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Container technologies, such as Docker and Kubernetes, are basically types of virtualization solutions. These virtual containers are efficient and quick, allowing for multiple applications to deploy and run without the need to activate an entire operating system. Docker and Kubernetes seem like similar technologies at a glance, and some even treat them like competitors, but this isn’t really the case. These technologies operate in different ways and can actually be used together. To understand their uses and their unique properties, it’s important to understand what software containers are and why they are necessary.
What is a container?
Simply put, a container is a way of packaging software so that it can run consistently in any environment. This could be something as simple as moving from one computer to another, or transferring data from a physical source into a virtual cloud. The point is that containers will enable software to run consistently even when switching operating systems. This helps avoid all sorts of potential problems such as a product moving from testing to production using different software versions. The container ensures that the product performs consistently throughout the process.
As you may imagine, containers are a basic necessity when it comes to building modern cloud architecture involving different computers and operating systems from around the world connecting to the same platform. They also tend to be limited to a few megabytes in size, making them much faster than virtual machines with their own operating systems. This allows for storage of more containers which can be activated individually when needed instead of activating an entire application.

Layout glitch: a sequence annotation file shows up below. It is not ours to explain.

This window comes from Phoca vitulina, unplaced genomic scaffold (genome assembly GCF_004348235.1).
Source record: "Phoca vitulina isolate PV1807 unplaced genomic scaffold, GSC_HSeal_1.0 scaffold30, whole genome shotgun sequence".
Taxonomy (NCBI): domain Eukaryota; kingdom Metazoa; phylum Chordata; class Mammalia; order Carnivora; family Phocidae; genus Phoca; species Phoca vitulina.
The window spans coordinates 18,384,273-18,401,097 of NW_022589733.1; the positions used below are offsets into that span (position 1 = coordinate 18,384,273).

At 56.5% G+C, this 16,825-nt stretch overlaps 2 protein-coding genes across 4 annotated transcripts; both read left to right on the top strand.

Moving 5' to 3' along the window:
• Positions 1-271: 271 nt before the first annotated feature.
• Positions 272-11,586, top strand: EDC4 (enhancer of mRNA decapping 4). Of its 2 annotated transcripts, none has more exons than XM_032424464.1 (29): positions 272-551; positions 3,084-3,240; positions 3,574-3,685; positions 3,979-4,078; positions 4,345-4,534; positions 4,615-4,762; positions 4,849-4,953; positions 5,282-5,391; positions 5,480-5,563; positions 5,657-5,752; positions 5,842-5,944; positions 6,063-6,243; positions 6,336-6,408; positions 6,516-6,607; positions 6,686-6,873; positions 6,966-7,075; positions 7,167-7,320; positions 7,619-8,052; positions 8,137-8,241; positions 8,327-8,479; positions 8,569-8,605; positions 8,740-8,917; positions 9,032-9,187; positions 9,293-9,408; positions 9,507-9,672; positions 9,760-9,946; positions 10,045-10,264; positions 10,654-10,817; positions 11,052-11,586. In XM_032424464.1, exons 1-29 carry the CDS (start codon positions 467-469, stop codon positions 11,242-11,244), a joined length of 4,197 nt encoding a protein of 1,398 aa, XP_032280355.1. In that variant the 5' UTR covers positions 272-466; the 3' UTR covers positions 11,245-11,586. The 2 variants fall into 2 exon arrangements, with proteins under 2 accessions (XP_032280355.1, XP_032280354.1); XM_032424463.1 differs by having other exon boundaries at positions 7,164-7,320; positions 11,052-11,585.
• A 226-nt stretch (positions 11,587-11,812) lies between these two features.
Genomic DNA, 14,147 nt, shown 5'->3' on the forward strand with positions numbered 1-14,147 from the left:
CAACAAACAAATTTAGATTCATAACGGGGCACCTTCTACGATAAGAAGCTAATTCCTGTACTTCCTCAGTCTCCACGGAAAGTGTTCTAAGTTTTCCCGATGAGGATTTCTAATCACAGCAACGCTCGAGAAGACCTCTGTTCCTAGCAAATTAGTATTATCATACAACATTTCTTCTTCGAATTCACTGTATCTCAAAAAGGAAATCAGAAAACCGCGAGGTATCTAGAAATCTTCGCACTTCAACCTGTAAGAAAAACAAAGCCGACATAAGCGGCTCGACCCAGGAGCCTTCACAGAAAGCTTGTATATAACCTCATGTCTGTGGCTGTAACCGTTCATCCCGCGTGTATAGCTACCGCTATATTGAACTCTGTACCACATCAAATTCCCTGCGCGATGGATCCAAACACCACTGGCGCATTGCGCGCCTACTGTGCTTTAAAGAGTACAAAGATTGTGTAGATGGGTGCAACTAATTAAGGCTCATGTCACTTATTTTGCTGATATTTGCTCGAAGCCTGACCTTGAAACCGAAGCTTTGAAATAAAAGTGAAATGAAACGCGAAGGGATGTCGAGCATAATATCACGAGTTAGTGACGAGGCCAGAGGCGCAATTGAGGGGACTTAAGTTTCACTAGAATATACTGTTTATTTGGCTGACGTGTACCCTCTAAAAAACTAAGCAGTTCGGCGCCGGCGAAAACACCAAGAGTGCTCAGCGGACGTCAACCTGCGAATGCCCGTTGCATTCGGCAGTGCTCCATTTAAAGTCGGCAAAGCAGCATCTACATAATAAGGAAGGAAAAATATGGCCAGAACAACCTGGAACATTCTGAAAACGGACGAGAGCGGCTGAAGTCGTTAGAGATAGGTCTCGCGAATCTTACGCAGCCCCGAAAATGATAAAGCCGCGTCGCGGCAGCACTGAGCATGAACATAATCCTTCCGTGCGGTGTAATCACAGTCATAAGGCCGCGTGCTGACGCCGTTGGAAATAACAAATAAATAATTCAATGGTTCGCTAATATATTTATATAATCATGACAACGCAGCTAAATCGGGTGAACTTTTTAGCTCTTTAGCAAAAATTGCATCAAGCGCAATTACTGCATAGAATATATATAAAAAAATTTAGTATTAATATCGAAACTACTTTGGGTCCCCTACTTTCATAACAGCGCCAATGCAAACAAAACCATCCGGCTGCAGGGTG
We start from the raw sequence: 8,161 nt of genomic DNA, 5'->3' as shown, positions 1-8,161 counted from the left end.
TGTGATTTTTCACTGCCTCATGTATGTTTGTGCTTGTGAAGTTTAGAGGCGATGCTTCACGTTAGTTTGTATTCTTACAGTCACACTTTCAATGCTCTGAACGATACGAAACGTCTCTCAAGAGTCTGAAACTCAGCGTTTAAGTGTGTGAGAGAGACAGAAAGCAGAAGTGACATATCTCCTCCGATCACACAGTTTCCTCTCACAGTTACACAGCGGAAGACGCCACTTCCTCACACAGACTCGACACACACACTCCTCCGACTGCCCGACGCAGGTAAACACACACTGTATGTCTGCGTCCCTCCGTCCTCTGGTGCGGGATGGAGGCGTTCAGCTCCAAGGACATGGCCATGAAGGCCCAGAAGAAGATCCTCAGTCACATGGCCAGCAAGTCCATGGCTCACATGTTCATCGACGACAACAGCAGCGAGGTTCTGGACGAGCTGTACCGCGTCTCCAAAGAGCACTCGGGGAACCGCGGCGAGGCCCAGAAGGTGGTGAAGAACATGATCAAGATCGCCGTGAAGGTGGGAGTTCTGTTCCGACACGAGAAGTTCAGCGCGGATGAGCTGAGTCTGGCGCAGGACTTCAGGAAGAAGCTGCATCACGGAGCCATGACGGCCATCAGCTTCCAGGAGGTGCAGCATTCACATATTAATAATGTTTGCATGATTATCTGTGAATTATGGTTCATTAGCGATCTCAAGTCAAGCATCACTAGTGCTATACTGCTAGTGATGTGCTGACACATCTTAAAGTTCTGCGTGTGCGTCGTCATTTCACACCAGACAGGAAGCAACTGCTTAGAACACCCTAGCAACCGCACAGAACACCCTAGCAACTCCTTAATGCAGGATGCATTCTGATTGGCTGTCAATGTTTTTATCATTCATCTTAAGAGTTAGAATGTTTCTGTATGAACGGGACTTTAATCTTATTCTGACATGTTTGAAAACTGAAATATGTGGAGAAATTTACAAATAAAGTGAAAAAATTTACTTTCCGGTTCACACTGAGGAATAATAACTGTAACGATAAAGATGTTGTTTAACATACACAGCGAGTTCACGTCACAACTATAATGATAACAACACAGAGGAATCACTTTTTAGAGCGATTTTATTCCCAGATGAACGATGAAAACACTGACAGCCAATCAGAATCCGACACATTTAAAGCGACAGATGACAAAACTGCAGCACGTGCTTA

Docker is typically credited with popularizing container software and is the most common platform. A big reason for this is the fact that it has been open source software since its arrival, meaning it can essentially be used and altered for any purpose. Its ease of use allows individuals and companies to basically run or develop any app on any platform. This is accomplished through a special file called a Dockerfile that captures a specific state of an application and runs it “as is,” regardless of environment.
If Docker creates containers, then you can think of Kubernetes as a container manager. A container manager will enable multiple containers to be activated across multiple machines enabling storage monitoring, effective communication between software, and identifying and repairing hardware issues. Kubernetes eliminates the burden of trying to handle these processes manually and boosts efficiency.
Kubernetes monitoring is the standardized method for organizing containers and controlling workload due to its versatility and open source nature. It can be run physically or through cloud services and has unparalleled support.
With so many benefits, it may seem like container technology could outright replace server virtualization in the future. Currently, most consider this an unlikely scenario. One reason for this is the widely held belief that virtual servers are more secure than containers because they provide more isolation between layers. Because containers are constantly working together, there is a fear that one container being breached could lead to a breach of all containers.
Likely the biggest reason, however, is because most view container technology and server virtualization as complementary solutions rather than competing ones. While containers allow for easy operation of applications, containing them within virtual servers allows for easier management of infrastructure (hardware, servers, etc.).
Odds are that these two types of technologies will continue to work alongside each other in the foreseeable future. They each offer conveniences that are too valuable to pass up, especially for those who have already made significant investments.